A robust education system is imperative to any growing nation. It is all the more necessary when the country is battling a raging pandemic and aiming to become self-reliant. The pandemic has pushed back the progress in the education system by years and has thrown open the inequalities in the sector. The pandemic has also shown how wide the digital gap is. Moreover, India would need to increase its spend on the education sector if it wants to achieve the $5 trillion dream.
An Oxfam study has revealed that teachers fear that a third of the children might not even return to schools after they reopen. Most of these children are likely to be from the marginalised social groups, making the government's support crucial in the recovery of school education and prevention of drop-outs.
As for schools that do reopen and successfully bring back students, it would become necessary for them to implement safety protocols and standard operating protocols and bring in resources to keep the children safe. Funds must also be allocated for the capacity-building of school management committee. Adequate WASH facilities (water, soap and functional toilets) must also be made available in all schools before they reopen in the wake of the pandemic.
In order to bring students back to school the government must also organise back-to-school campaigns in order to reduce the dropout rates. Large-scale mapping would also be required to identify students leaving school and help them get back to class. Some students would also require additional funding.
"In the Union Budget 2021, the education sector should be given more priority, so the effects of Covid-19 can be normalised. Underprivileged students shall be given more learning tools and opportunities to adapt to digital learning methods. More robust platforms should be developed and curated for students to learn with ease and discipline. Moreover, skills like problem-solving, creativity and computational thinking are crucial for the 21st-century kids to face future adversities, just like the COVID-19 pandemic," said Anoop Gautam, CEO & Co-founder, Tinker Coders.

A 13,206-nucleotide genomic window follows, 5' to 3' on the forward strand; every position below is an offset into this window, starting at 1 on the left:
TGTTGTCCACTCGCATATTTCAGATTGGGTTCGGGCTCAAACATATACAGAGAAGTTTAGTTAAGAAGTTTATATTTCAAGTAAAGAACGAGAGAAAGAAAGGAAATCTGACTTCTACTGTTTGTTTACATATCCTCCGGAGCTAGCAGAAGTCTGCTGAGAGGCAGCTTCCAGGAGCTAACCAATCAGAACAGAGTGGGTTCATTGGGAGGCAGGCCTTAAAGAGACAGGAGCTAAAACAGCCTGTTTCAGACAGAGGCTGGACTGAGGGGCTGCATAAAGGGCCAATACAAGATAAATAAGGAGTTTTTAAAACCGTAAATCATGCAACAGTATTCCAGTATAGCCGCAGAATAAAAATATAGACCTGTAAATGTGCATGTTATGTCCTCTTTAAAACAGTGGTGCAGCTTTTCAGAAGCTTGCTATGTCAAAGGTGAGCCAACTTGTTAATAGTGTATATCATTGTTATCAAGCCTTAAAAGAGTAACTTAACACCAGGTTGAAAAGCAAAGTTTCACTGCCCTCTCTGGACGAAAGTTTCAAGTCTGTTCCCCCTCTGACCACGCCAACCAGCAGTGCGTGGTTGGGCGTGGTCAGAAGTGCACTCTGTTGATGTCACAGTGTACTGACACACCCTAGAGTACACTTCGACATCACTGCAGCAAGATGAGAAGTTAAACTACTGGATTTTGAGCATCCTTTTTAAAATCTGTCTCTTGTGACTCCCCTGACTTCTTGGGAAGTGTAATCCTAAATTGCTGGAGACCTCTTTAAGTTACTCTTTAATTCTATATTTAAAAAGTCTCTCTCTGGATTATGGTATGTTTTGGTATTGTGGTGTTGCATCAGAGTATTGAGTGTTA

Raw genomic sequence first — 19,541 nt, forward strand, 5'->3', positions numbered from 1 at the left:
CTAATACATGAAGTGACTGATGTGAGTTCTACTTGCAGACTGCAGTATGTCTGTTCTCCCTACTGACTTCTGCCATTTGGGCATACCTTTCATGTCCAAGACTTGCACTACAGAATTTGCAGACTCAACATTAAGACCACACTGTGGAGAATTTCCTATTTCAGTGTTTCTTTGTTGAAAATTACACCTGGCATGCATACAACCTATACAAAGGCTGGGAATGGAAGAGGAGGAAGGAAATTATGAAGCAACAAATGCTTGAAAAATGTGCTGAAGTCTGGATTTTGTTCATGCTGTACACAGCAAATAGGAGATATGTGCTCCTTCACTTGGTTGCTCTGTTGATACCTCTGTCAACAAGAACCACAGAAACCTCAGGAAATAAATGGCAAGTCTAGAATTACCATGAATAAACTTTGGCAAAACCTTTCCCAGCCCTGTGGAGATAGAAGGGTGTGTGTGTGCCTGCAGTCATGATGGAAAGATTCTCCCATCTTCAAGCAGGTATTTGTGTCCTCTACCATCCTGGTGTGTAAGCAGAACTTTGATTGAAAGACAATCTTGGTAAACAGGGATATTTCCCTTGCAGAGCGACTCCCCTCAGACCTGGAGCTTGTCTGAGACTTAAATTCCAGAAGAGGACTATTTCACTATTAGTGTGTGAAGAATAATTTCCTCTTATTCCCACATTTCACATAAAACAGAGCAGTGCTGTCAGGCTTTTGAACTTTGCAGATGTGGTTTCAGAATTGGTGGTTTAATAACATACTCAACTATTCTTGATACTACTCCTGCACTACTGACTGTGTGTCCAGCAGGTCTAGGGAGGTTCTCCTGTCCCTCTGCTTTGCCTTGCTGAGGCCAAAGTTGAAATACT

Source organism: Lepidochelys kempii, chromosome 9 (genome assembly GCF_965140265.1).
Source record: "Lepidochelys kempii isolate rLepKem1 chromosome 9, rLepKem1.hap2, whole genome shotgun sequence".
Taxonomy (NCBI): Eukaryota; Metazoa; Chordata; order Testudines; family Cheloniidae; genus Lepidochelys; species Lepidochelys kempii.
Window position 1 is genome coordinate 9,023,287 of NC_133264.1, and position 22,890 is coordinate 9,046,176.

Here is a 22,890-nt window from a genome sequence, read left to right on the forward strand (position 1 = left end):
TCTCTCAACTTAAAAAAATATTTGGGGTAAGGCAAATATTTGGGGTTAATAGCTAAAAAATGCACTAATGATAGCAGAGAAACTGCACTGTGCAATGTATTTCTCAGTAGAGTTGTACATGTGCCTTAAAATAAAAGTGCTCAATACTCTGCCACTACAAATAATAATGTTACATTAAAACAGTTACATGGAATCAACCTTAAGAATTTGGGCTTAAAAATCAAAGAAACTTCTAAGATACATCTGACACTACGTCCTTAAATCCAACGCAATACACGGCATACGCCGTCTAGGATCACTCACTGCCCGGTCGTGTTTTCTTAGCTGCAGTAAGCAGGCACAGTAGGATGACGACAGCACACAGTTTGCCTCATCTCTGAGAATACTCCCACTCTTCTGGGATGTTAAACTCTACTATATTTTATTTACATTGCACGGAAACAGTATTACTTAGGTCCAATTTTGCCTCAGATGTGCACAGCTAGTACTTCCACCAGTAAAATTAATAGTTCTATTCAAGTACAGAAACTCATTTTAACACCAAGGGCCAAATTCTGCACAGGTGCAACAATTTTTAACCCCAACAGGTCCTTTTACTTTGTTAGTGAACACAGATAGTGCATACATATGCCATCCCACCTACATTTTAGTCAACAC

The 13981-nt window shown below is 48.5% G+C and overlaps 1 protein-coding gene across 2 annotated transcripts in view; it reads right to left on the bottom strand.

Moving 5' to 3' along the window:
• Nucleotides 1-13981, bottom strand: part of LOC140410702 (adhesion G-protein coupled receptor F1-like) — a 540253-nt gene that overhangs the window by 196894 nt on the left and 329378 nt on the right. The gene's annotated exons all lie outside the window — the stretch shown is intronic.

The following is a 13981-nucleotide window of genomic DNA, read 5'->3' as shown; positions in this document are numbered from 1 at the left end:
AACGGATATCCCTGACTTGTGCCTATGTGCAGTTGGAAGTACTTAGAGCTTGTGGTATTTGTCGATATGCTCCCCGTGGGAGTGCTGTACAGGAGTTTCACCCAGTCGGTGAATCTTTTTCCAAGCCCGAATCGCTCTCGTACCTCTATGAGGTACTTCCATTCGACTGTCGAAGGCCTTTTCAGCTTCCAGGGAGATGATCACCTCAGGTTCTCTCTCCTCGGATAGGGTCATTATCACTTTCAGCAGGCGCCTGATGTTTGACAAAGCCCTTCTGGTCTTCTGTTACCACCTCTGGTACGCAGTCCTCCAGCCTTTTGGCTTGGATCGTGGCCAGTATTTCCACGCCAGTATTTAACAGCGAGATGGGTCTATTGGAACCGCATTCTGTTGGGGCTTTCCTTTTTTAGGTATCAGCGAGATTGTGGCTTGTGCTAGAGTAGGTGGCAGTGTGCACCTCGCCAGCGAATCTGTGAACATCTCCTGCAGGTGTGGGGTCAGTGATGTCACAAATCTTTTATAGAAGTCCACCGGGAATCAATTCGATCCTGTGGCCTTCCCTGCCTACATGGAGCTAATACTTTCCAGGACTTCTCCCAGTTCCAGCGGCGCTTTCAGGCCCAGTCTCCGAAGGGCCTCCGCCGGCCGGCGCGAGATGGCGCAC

The gender gap that would only widen due to the pandemic must also be narrowed. Girl students are likely to face harsher conditions on their way back to schools. The government would need to undertake community-based initiatives to bring the girl child back to school.
"While quality education holds the key to inclusive growth in India, the public spending on education is at about 4.6 per cent of gross domestic product (GDP) - lower than that of most developing nations. Education in India needs to be recognised as an equaliser - as a crucial instrument that can bridge the socio-economic divide in our country. Income inequality in India stems from the enormous disparity in learning outcomes after completion of education. And, to address this gap, reallocation of resources from other sectors need to be made and re-routed towards building a level-playing field for all students. Budget 2021 needs to focus on investments towards building a robust system of accountability, checks, and balances to level-up the delivery and quality of higher education. Ensuring equal opportunities for students irrespective of caste, class, gender, and region. And eventually, eliminating the need for quota-based reservations for students in the country," said Shaheem Rahiman, CEO of Atria University.
The digital gap has also proven to be a bane of the education sector. As students move the classrooms to their bedrooms, the marginalised are left behind due to lack of resources. The government must ensure that the marginalised students do not get left behind due to the lack of digital resources.
Not only in the foreseeable future, the Modi government has ambitious plans for the education sector as is evident from the National Education Policy 2020. The reforms announced by the Modi government requires an increase in spending. The government also said that it expects to increase spending in the education sector to 6 per cent of the GDP.
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